What the Spirit says to the Churches" (Rev. 2,7)
The 2nd General Assembly and Workshop Encounter (Congress) of IACM took place at the beautiful compound of the Salesian Retreat Center “Fatima”, Colcapirhua Cochabamba, Bolivia from September 29 to October 3, 2004.
The first three days of the meeting was dedicated to the scientific (theological) workshop Encounter (September 30 – October 1, 2004).
The statutory session, IACM business and elections took place on October 2, 2004.
On October 3, after the solemn closing ceremony with the Eucharistic celebration at the Coliseo Santa Maria in the city of Cochabamba, participants visited, as a group, some historic and tourist sights within and around the city.
About 73 members from all continents were present both for the workshop Encounter and the IACM statutory plenary session: Africa = 4; Asia – Oceania = 7; Europe = 11; North America = 3; Latin America = 48.
THE AIM AND THEME OF THE WORKSHOP ENCOUNTER
Fr. John Gorski, the President of IACM (2000-2004), explained the aim and theme of the Workshop Encounter. The objective is not to arrive at theological conclusions or to take stands on issues regarding the ample theme of diversity of theological language in missiology. It is rather to listen to how missiologists in different parts of the world presently experience the problematic of this diversity in their local ecclesial contexts and how this affects their research and teaching of missiology. The discussions in plenary sessions and smaller groups would help to identify those particular points that call for further investigation and clarification.
It is expected that this follow-up study of the implications and consequences of theological diversity in missiological research and activity would take place in the coming years. It would be realized by designated ongoing research groups that eventually will share their efforts in future Encounters in other continental areas. Right now, important missiological study is too localized, and not adequately shared on a worldwide level, and we want to remedy this.As Catholic missiologists, we recognize above all the need to be faithful to the witness to divine revelation as transmitted in the doctrinal tradition of the Catholic Church. We realize that inculturated expressions of the faith in diverse cultural languages must not only be meaningful to particular human groups but also doctrinally and pastorally valid.
THEMATIC STUDY GROUPS
The Workshop Encounter concluded with formation of four stable thematic study groups. Participants freely chose which group each would like to join for further research and study on the delineated theme. The thematic groups and their coordinators are as follows:
I. Globalization: (Coordinator: Fr. Lazar Thanuzraj, SVD.)
II. Contextual Theology and Praxis: (Coordinator: Fr. Eleazar Lopez)
III. Church and Dialogue: (Coordinator: Fr. Juan Gonzalez)
IV. Theological Foundation and Methodology: (Coordinator: Fr. John Gorski, MM.)
OTHER MATTERS AND CLOSING CEREMONIES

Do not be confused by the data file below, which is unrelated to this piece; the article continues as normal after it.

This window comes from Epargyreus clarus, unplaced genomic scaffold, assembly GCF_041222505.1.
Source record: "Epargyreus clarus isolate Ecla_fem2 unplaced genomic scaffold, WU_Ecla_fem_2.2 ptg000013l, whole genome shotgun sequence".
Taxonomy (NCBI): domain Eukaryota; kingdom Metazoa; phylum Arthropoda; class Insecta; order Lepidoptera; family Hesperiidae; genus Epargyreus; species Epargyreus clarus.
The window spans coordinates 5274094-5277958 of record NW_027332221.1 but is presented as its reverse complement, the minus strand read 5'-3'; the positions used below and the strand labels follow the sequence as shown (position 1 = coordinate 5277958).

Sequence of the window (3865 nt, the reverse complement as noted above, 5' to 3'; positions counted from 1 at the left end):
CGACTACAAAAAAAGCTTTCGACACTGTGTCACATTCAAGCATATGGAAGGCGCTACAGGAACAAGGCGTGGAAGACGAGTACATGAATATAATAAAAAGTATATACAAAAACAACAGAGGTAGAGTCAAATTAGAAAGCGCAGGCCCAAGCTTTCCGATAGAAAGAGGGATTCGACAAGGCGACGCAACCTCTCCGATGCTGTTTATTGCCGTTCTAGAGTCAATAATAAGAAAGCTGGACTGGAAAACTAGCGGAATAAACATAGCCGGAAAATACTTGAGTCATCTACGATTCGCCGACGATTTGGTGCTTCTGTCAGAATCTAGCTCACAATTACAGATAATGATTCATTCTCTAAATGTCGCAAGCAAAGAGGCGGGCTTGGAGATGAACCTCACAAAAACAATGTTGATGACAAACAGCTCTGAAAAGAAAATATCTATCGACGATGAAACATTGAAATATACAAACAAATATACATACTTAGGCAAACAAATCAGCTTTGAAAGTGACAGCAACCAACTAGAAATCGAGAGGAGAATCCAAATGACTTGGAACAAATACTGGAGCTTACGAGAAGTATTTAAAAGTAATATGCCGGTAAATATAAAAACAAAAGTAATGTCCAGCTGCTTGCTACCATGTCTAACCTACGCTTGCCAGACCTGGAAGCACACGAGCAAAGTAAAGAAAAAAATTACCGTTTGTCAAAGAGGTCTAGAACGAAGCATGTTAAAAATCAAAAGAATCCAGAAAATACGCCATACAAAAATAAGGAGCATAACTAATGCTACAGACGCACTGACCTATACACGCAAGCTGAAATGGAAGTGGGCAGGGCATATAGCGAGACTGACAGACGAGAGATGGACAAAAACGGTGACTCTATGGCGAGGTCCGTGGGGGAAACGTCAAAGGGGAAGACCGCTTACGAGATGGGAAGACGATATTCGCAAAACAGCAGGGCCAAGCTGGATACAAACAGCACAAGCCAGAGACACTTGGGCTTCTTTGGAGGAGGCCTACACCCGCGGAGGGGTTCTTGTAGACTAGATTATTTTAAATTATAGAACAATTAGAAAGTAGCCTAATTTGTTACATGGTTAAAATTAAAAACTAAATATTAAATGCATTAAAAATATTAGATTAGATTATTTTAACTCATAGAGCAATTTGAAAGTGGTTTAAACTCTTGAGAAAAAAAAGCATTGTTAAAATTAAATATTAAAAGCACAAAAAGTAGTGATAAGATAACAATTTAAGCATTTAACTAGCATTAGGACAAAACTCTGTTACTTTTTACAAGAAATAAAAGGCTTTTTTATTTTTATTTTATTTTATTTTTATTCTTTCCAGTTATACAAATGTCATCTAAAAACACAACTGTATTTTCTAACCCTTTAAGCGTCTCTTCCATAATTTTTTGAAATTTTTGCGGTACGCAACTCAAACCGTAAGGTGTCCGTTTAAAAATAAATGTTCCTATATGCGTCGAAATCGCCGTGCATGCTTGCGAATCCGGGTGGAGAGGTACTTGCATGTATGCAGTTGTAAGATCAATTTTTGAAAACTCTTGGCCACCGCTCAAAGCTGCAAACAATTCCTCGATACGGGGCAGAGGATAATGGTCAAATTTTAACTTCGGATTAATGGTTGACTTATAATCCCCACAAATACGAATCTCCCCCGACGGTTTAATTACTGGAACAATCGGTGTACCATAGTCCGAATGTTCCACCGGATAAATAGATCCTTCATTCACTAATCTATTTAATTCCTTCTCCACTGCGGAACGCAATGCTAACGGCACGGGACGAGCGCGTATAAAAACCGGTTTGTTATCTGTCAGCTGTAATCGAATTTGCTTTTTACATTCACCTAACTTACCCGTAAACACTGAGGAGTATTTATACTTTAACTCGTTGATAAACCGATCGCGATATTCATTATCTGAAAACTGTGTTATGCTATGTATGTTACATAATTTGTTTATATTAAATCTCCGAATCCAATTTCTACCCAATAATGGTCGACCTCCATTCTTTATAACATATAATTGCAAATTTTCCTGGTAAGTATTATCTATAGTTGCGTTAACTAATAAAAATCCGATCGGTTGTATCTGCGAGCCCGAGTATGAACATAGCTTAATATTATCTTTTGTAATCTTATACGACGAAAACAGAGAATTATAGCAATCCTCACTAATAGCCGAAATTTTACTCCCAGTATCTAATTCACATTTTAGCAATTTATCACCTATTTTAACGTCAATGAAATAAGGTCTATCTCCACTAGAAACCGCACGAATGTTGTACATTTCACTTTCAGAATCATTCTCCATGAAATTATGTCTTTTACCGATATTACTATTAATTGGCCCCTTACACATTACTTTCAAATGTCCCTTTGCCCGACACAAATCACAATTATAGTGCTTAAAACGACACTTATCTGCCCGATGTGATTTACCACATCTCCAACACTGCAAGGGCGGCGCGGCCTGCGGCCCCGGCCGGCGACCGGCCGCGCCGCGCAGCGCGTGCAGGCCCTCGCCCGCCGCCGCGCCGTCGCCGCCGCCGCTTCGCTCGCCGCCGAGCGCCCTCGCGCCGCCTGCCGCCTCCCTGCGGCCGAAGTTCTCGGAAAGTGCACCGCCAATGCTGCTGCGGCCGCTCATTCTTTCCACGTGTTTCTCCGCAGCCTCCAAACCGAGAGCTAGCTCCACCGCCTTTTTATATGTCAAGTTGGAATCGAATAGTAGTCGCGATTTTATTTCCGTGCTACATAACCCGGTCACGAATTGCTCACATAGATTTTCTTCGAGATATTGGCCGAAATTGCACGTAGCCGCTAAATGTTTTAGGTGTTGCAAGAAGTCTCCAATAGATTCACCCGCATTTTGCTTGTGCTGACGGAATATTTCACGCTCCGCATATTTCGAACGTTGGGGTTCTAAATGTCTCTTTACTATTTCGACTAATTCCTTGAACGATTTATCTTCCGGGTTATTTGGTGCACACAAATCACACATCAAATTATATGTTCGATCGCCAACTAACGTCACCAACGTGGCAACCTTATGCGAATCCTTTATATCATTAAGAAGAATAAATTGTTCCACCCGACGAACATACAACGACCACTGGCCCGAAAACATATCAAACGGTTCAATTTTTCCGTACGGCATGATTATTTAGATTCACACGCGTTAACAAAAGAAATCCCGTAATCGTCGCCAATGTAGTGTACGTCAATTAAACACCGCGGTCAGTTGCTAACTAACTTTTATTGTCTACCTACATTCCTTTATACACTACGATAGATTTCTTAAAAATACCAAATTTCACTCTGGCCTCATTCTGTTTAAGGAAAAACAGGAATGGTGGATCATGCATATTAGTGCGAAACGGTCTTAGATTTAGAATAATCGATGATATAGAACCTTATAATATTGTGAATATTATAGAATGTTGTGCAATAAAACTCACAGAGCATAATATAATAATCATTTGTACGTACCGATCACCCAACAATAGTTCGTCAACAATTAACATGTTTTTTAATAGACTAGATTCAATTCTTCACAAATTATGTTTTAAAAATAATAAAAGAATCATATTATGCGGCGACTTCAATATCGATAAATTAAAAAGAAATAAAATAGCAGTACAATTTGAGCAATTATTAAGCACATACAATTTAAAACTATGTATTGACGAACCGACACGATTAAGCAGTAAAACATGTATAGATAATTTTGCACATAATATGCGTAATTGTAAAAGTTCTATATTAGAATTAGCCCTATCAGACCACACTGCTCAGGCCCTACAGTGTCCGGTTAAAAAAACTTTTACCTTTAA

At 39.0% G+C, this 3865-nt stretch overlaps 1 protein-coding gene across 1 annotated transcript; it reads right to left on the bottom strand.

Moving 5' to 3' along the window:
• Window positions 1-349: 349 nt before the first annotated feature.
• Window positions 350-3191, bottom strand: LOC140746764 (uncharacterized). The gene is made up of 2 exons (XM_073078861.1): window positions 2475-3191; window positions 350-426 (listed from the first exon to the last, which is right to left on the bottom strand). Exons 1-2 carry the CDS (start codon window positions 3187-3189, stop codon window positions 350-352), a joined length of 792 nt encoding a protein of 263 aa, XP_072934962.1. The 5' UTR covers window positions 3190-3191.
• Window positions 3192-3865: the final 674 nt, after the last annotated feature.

Through out the four full days of the Workshop Encounter and the General Assembly, all participants joined as a family in the morning Eucharistic celebration in the imposing chapel of the Salesian “Fatima” Retreat Center. The local community animated each day’s Eucharistic celebration with enchanting liturgical songs and music typical of the dynamism of the Bolivian local Church. The three bishops (His Excellencies, Bishops Samuel Ruiz Garcia, Roger Aubry, and Jesus Augustin Lopez de Lama) who took part in the Workshop and Assembly, had their turn in presiding at the Eucharistic celebrations and each gave very enriching homily in the spirit of the congress. And His Excellency, Archbishop Ivo Scapolo, the Apostolic Nuncio to the Republic of Bolivia (who also participated at the congress), was the presiding prelate and homilist at the closing Mass which was celebrated at the Coliseo Santa Maria in the city of Cochabamba on October 3, 2004. A message of greetings from the Holy Father, Pope John Paul II, which was signed by Cardinal Angelo Sodano, the Secretary of State, was read to the Assembly. Cardinal Julio Terrazas, the Archbishop of Santa Cruz and President of Bolivian Bishops’ Conference also sent a message to the Assembly. Representatives of both the civil authorities and local Church of Bolivia as well as the Rector Magnifico of the Bolivian Catholic University (UCB), among others, graced the closing ceremonies.
At the end of the closing ceremonies at the Coliseo Santa Maria, participants were taken around in buses and visited some tourist sights and centers in and around the city of Cochabamba. On October 4, 2004, as participants from other parts of the globe were returning home, those from Latin America stayed behind to hold the first general meeting of missiologists from that continent.
In all, the participants at the four-day event left Cochabamba, filled with satisfaction and joy as they look to the future of the IACM with a realistic hope. In particular, it is believed that the Cochabamba meeting has clearly demonstrated the vitality and productiveness of the IACM and thus will stimulate interest and evoke a more active participation on the part of many members. It is also hoped that the new Executive Board would wish to decide on concrete means to promote professional and academic interaction among missiologists, particularly by consolidating the ongoing study groups and formation of national or regional Catholic missiological societies aggregated to the IACM that will assume in effective communion a decentralized responsibility for contributing to the realization of the Association’s objectives.
Francis A. OborjiIACM Executive Secretary (2000-2004)